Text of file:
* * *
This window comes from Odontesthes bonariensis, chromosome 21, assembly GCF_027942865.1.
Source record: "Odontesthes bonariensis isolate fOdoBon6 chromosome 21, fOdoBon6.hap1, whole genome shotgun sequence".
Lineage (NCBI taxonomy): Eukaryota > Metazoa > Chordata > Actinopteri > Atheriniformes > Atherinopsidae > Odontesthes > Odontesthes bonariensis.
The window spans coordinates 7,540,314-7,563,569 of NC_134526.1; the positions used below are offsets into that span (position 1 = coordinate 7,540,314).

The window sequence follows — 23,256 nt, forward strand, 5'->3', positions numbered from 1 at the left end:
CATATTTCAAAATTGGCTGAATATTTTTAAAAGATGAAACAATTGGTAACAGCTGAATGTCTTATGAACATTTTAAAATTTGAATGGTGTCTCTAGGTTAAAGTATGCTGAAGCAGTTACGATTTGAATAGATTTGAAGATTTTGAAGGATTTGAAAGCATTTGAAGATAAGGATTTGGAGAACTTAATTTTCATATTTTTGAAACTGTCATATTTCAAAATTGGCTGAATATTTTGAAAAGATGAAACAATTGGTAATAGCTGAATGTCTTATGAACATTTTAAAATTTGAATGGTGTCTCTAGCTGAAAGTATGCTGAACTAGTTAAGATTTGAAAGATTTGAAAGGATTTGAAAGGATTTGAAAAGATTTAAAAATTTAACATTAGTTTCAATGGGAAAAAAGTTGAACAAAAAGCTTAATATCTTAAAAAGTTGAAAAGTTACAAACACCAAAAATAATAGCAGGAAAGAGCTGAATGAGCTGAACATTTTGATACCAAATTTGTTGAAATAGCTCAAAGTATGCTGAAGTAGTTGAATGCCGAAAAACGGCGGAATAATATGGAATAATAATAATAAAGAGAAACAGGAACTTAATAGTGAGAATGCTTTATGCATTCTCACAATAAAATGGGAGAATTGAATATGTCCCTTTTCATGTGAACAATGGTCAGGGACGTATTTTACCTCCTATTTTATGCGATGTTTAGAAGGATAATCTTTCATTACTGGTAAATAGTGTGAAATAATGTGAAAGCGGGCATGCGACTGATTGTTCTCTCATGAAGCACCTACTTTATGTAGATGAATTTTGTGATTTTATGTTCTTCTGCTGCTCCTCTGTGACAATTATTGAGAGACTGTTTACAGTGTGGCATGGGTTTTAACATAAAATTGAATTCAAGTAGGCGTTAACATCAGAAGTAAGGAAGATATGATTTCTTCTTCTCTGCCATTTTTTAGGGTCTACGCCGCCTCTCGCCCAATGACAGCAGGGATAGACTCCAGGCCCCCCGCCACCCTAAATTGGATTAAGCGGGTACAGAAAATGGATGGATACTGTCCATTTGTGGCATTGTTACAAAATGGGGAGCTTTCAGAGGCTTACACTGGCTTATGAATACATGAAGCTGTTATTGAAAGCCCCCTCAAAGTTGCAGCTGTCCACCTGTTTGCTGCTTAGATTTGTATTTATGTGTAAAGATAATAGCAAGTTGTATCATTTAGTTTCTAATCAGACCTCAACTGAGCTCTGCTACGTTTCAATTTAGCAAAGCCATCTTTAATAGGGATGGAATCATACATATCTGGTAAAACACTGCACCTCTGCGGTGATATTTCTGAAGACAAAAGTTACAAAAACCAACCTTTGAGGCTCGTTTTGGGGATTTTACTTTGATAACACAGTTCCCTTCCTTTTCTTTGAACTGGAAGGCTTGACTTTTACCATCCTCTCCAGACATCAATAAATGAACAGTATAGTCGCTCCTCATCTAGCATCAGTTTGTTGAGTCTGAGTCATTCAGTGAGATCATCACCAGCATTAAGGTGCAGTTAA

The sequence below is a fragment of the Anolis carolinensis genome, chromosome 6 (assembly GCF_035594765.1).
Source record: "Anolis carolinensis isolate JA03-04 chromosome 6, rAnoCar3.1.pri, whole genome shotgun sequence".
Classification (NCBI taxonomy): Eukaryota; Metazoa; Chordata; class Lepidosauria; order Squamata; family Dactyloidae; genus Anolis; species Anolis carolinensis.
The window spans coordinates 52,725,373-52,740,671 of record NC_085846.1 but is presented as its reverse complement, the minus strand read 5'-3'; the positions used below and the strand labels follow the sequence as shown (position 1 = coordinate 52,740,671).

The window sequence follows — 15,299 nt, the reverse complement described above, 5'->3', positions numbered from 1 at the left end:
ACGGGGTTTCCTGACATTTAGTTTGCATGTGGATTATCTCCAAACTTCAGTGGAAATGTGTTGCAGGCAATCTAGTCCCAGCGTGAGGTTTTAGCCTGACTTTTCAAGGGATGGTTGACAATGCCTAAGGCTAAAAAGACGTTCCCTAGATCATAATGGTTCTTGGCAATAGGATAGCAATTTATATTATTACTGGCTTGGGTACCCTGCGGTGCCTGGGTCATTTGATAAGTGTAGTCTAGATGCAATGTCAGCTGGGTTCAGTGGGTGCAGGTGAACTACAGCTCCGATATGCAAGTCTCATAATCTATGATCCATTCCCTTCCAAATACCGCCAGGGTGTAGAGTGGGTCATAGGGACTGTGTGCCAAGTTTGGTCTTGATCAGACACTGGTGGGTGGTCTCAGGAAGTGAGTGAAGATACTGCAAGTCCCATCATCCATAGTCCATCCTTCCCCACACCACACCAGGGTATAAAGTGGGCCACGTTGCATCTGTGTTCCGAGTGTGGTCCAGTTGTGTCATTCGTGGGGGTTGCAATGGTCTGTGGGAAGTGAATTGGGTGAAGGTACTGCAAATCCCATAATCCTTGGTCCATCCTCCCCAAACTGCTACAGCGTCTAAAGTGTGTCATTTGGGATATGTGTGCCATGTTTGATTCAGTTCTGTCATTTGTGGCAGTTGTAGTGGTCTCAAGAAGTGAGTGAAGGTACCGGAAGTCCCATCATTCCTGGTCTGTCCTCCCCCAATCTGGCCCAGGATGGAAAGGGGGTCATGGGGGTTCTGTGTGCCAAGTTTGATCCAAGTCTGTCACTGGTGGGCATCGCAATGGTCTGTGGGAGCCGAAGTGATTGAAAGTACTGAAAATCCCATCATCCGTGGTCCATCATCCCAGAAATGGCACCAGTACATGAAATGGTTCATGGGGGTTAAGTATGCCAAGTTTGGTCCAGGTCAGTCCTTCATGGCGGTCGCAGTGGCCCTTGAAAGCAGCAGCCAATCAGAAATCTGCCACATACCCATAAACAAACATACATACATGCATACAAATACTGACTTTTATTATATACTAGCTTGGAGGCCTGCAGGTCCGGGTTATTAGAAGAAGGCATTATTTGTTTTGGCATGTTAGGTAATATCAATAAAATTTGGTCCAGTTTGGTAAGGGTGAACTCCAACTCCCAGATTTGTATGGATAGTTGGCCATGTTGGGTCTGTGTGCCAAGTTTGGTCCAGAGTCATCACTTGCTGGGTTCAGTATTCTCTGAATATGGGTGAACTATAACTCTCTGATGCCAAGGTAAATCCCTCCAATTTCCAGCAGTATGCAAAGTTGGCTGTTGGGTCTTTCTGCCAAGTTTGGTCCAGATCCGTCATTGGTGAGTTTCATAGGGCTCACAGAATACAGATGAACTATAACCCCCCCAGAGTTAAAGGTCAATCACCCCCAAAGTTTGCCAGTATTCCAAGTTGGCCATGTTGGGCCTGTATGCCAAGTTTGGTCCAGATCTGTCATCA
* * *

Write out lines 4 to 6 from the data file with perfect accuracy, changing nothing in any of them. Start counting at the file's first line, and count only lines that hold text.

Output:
The window spans coordinates 7,540,314-7,563,569 of NC_134526.1; the positions used below are offsets into that span (position 1 = coordinate 7,540,314).

The window sequence follows — 23,256 nt, forward strand, 5'->3', positions numbered from 1 at the left end:
CATATTTCAAAATTGGCTGAATATTTTTAAAAGATGAAACAATTGGTAACAGCTGAATGTCTTATGAACATTTTAAAATTTGAATGGTGTCTCTAGGTTAAAGTATGCTGAAGCAGTTACGATTTGAATAGATTTGAAGATTTTGAAGGATTTGAAAGCATTTGAAGATAAGGATTTGGAGAACTTAATTTTCATATTTTTGAAACTGTCATATTTCAAAATTGGCTGAATATTTTGAAAAGATGAAACAATTGGTAATAGCTGAATGTCTTATGAACATTTTAAAATTTGAATGGTGTCTCTAGCTGAAAGTATGCTGAACTAGTTAAGATTTGAAAGATTTGAAAGGATTTGAAAGGATTTGAAAAGATTTAAAAATTTAACATTAGTTTCAATGGGAAAAAAGTTGAACAAAAAGCTTAATATCTTAAAAAGTTGAAAAGTTACAAACACCAAAAATAATAGCAGGAAAGAGCTGAATGAGCTGAACATTTTGATACCAAATTTGTTGAAATAGCTCAAAGTATGCTGAAGTAGTTGAATGCCGAAAAACGGCGGAATAATATGGAATAATAATAATAAAGAGAAACAGGAACTTAATAGTGAGAATGCTTTATGCATTCTCACAATAAAATGGGAGAATTGAATATGTCCCTTTTCATGTGAACAATGGTCAGGGACGTATTTTACCTCCTATTTTATGCGATGTTTAGAAGGATAATCTTTCATTACTGGTAAATAGTGTGAAATAATGTGAAAGCGGGCATGCGACTGATTGTTCTCTCATGAAGCACCTACTTTATGTAGATGAATTTTGTGATTTTATGTTCTTCTGCTGCTCCTCTGTGACAATTATTGAGAGACTGTTTACAGTGTGGCATGGGTTTTAACATAAAATTGAATTCAAGTAGGCGTTAACATCAGAAGTAAGGAAGATATGATTTCTTCTTCTCTGCCATTTTTTAGGGTCTACGCCGCCTCTCGCCCAATGACAGCAGGGATAGACTCCAGGCCCCCCGCCACCCTAAATTGGATTAAGCGGGTACAGAAAATGGATGGATACTGTCCATTTGTGGCATTGTTACAAAATGGGGAGCTTTCAGAGGCTTACACTGGCTTATGAATACATGAAGCTGTTATTGAAAGCCCCCTCAAAGTTGCAGCTGTCCACCTGTTTGCTGCTTAGATTTGTATTTATGTGTAAAGATAATAGCAAGTTGTATCATTTAGTTTCTAATCAGACCTCAACTGAGCTCTGCTACGTTTCAATTTAGCAAAGCCATCTTTAATAGGGATGGAATCATACATATCTGGTAAAACACTGCACCTCTGCGGTGATATTTCTGAAGACAAAAGTTACAAAAACCAACCTTTGAGGCTCGTTTTGGGGATTTTACTTTGATAACACAGTTCCCTTCCTTTTCTTTGAACTGGAAGGCTTGACTTTTACCATCCTCTCCAGACATCAATAAATGAACAGTATAGTCGCTCCTCATCTAGCATCAGTTTGTTGAGTCTGAGTCATTCAGTGAGATCATCACCAGCATTAAGGTGCAGTTAA